The Emir of Kuwait finally accepted the resignation of the interior minister Sheikh Jaber Khaled al-Sabah who quit last month over the death of a detainee allegedly as a result of police torture.


The cabinet was also informed that the Emir appointed Sheikh Ahmad Homud al-Sabah, another senior member of the ruling family, as deputy premier and new interior minister.


Sheikh Jaber submitted his resignation on 13 January after the interior ministry acknowledged there was a criminal suspicion behind the death of detained Kuwaiti citizen Mohammad Ghazzai al-Mutairi. Parliamentary and government probe panels found the man had died of severe torture for six days. Sixteen policemen are under interrogation by the public prosecution in connection to his death.


The new interior minister was a top advisor to Kuwait's Emir Sheikh Sabah al-Ahmad al-Sabah and had served as interior minister in 1991-92 and as defence minister in 1994.


After submitting his resignation, the outgoing interior minister was asked to stay on but three opposition lawmakers filed to question him in parliament two weeks ago.


The questioning was due to take place but parliament postponed all sessions until 8 March. With the resignation now accepted, Sheikh Jaber will no longer face a parliamentary questioning.


Several MPs welcomed the resignation and called on the new minister to start comprehensive and fundamental reforms in the ministry.


The opposition Reform and Development Bloc also called on the new interior minister to launch a probe into the attack by the police and the Elite Special Forces on a public gathering in Sulaibkhat on 8 December which resulted in wounding four MPs and a dozen civilians.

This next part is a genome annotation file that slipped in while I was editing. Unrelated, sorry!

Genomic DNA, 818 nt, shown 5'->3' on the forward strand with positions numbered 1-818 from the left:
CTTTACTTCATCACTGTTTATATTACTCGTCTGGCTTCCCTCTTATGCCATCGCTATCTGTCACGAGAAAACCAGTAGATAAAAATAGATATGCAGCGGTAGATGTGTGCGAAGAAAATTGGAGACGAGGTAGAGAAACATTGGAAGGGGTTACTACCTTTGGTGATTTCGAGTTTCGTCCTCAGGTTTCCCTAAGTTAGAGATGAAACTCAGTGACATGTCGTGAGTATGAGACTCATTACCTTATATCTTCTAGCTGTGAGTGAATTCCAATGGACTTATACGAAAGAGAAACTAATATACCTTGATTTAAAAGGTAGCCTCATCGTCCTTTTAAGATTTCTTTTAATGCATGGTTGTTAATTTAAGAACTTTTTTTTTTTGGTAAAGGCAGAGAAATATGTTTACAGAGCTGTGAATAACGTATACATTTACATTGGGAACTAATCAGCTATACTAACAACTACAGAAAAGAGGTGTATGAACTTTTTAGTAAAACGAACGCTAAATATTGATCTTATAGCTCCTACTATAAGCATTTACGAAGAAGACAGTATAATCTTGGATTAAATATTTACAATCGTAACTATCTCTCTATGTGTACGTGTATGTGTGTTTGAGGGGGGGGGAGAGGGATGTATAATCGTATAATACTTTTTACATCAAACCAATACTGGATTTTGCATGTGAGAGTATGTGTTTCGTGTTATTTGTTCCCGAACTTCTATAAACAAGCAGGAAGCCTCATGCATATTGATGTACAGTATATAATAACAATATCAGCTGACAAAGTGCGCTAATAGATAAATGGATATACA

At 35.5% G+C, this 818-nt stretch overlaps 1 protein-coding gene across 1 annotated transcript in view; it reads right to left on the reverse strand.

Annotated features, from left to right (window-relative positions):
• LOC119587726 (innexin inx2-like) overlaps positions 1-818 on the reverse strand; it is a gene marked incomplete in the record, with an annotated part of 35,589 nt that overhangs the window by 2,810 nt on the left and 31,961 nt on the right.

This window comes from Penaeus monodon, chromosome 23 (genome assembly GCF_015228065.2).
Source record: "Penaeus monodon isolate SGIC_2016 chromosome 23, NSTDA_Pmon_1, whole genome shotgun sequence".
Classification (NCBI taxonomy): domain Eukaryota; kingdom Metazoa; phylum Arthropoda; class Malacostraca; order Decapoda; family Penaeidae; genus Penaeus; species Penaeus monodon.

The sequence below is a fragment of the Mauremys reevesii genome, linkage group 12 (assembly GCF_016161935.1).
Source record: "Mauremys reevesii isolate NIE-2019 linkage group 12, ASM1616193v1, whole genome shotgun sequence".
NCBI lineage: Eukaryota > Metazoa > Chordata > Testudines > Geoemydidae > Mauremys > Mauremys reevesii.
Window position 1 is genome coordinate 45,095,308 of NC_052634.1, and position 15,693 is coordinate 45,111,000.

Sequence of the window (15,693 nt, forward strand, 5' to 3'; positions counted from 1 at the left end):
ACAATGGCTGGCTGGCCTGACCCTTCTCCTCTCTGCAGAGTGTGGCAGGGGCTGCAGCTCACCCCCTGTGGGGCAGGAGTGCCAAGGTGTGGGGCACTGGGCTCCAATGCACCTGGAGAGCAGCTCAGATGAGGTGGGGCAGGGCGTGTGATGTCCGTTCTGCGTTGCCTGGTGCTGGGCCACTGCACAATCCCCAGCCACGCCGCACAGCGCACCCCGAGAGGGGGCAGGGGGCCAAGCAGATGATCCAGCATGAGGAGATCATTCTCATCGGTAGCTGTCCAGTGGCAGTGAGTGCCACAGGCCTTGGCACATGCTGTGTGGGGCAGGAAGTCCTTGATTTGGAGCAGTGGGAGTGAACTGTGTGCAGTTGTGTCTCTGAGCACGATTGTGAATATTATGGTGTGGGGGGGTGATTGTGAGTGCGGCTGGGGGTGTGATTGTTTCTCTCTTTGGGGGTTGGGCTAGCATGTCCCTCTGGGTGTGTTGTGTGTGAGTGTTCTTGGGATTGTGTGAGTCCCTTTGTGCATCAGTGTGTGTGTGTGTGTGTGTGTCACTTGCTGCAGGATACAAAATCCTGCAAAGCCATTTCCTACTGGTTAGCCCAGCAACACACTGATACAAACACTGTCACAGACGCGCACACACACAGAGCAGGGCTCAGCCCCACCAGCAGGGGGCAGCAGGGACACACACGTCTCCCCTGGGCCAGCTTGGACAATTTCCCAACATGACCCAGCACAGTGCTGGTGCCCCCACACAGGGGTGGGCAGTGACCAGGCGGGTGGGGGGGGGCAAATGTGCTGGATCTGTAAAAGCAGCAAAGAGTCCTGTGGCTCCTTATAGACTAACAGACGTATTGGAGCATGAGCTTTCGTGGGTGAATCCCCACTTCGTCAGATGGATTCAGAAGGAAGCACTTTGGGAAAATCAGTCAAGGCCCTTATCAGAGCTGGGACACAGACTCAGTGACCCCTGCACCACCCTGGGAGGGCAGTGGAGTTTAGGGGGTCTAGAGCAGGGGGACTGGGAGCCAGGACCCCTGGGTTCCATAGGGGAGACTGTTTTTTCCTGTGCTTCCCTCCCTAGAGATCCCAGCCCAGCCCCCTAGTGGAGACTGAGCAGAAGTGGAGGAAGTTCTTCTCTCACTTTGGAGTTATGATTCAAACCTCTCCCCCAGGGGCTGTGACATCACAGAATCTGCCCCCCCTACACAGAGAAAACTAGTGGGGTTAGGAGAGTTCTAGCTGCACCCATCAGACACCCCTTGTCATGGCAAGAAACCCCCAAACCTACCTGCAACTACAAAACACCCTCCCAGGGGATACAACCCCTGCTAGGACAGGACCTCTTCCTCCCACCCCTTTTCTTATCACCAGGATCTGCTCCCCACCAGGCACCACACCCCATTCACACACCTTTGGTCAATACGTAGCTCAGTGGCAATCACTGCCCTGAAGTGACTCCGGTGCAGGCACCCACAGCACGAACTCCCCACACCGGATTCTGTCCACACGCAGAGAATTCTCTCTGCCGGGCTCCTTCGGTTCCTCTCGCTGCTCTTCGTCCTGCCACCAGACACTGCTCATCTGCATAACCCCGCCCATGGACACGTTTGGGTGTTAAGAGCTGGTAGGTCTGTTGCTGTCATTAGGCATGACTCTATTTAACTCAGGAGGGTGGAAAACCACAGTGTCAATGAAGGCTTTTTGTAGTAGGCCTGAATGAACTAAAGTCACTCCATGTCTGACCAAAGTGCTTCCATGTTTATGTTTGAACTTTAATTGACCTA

February 6, 2011



Analysis and Forecast: Decreasing Risk


The resignation of the interior minister was not accepted by the Emir for several weeks, casting suspicion that the Emir was supporting the minister, a member of the ruling family. This has raised tensions and was almost led to public demonstrations against the minister, before they were aborted. With the resignation of the minister accepted, it is likely that the brewing political crisis which may have well led to serious unrest, have at least been diffused.


The appointment of a new minister, although from the same regime, is likely to delay or even completely diffuse the crisis. It remains to be seen how the minister will respond to calls by the parliamentary opposition to investigate the torture case and the attack against MP’s during the December demonstrations. Lack of response by the minister will reignite the crisis and increase the likelihood of civil unrest.